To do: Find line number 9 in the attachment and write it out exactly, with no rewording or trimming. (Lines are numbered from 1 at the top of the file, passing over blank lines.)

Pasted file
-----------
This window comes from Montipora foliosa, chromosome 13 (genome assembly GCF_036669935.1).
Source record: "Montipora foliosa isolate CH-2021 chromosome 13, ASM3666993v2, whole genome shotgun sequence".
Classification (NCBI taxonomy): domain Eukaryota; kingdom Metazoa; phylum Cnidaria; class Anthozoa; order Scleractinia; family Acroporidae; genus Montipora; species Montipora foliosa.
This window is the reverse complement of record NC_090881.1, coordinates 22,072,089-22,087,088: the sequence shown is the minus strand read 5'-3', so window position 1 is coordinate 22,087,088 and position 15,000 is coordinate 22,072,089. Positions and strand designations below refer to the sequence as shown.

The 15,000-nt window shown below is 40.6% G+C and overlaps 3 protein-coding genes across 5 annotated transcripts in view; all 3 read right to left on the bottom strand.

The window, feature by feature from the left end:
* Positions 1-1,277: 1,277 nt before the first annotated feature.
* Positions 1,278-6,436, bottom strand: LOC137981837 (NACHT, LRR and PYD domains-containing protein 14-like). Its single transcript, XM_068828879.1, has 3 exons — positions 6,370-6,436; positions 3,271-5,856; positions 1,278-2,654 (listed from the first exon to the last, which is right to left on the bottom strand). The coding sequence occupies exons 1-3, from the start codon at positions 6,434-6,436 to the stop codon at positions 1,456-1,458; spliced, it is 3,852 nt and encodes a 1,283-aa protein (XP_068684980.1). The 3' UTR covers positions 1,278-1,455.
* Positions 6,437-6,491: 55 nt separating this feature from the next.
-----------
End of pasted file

* Positions 6,437-6,491: 55 nt separating this feature from the next.